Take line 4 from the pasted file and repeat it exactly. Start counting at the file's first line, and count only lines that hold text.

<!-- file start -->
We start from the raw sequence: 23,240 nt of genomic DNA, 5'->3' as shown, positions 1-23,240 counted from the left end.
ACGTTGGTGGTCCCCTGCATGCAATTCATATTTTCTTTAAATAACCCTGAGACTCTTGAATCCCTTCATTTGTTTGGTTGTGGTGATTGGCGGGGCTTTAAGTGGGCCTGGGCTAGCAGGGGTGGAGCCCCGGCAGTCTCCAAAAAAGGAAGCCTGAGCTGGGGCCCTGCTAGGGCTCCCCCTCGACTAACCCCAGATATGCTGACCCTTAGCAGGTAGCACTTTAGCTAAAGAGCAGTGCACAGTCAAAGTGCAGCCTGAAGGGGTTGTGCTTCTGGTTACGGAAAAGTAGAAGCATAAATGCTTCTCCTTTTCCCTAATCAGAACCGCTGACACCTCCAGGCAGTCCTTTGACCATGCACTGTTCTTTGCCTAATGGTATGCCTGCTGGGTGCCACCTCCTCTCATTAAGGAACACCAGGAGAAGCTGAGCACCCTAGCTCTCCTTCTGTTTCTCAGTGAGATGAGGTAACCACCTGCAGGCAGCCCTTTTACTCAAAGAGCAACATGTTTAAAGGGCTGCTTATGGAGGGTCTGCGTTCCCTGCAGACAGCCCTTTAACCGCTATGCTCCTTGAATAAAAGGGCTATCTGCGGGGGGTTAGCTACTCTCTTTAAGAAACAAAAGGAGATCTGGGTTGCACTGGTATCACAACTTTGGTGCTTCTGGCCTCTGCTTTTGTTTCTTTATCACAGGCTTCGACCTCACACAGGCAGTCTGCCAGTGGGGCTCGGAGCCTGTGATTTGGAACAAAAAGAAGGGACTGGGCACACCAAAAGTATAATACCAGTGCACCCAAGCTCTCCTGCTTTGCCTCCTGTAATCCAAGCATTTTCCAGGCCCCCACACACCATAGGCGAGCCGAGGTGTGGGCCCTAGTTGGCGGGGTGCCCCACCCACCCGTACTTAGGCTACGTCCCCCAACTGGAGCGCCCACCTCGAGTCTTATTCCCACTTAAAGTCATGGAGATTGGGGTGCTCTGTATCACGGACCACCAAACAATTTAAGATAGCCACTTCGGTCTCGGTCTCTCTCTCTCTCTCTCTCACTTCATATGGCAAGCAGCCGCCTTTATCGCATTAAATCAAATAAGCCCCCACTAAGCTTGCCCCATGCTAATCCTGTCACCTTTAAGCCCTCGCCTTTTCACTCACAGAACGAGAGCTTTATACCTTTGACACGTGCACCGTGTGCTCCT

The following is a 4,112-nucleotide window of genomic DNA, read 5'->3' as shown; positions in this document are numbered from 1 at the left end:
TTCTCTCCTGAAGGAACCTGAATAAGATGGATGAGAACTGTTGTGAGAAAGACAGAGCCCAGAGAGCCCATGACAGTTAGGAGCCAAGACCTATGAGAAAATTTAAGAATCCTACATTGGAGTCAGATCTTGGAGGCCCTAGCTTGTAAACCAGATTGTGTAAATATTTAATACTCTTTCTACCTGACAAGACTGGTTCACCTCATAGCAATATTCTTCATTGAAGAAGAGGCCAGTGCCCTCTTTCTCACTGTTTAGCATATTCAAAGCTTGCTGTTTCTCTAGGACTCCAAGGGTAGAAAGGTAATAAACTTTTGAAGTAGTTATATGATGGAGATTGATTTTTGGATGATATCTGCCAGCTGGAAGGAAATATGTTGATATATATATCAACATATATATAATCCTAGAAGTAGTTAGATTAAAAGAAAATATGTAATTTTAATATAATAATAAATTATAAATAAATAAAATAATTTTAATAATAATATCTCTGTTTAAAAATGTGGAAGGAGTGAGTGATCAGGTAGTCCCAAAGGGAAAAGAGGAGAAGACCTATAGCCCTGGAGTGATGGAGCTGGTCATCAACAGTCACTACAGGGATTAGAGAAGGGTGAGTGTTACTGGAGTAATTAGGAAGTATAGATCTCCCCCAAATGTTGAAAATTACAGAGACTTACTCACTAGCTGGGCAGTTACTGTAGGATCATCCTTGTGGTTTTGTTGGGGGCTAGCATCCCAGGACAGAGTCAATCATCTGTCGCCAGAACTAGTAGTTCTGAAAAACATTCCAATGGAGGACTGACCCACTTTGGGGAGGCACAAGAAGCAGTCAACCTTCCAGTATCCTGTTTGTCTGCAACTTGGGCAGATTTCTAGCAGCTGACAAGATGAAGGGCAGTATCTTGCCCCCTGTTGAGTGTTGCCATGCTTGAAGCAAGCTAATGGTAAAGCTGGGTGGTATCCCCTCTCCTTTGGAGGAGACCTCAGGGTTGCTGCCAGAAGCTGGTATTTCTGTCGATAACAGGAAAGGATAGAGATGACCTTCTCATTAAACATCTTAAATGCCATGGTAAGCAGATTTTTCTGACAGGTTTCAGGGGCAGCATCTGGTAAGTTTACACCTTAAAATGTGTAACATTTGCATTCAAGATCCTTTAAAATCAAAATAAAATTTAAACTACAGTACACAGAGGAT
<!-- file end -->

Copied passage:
TTCTCTCCTGAAGGAACCTGAATAAGATGGATGAGAACTGTTGTGAGAAAGACAGAGCCCAGAGAGCCCATGACAGTTAGGAGCCAAGACCTATGAGAAAATTTAAGAATCCTACATTGGAGTCAGATCTTGGAGGCCCTAGCTTGTAAACCAGATTGTGTAAATATTTAATACTCTTTCTACCTGACAAGACTGGTTCACCTCATAGCAATATTCTTCATTGAAGAAGAGGCCAGTGCCCTCTTTCTCACTGTTTAGCATATTCAAAGCTTGCTGTTTCTCTAGGACTCCAAGGGTAGAAAGGTAATAAACTTTTGAAGTAGTTATATGATGGAGATTGATTTTTGGATGATATCTGCCAGCTGGAAGGAAATATGTTGATATATATATCAACATATATATAATCCTAGAAGTAGTTAGATTAAAAGAAAATATGTAATTTTAATATAATAATAAATTATAAATAAATAAAATAATTTTAATAATAATATCTCTGTTTAAAAATGTGGAAGGAGTGAGTGATCAGGTAGTCCCAAAGGGAAAAGAGGAGAAGACCTATAGCCCTGGAGTGATGGAGCTGGTCATCAACAGTCACTACAGGGATTAGAGAAGGGTGAGTGTTACTGGAGTAATTAGGAAGTATAGATCTCCCCCAAATGTTGAAAATTACAGAGACTTACTCACTAGCTGGGCAGTTACTGTAGGATCATCCTTGTGGTTTTGTTGGGGGCTAGCATCCCAGGACAGAGTCAATCATCTGTCGCCAGAACTAGTAGTTCTGAAAAACATTCCAATGGAGGACTGACCCACTTTGGGGAGGCACAAGAAGCAGTCAACCTTCCAGTATCCTGTTTGTCTGCAACTTGGGCAGATTTCTAGCAGCTGACAAGATGAAGGGCAGTATCTTGCCCCCTGTTGAGTGTTGCCATGCTTGAAGCAAGCTAATGGTAAAGCTGGGTGGTATCCCCTCTCCTTTGGAGGAGACCTCAGGGTTGCTGCCAGAAGCTGGTATTTCTGTCGATAACAGGAAAGGATAGAGATGACCTTCTCATTAAACATCTTAAATGCCATGGTAAGCAGATTTTTCTGACAGGTTTCAGGGGCAGCATCTGGTAAGTTTACACCTTAAAATGTGTAACATTTGCATTCAAGATCCTTTAAAATCAAAATAAAATTTAAACTACAGTACACAGAGGAT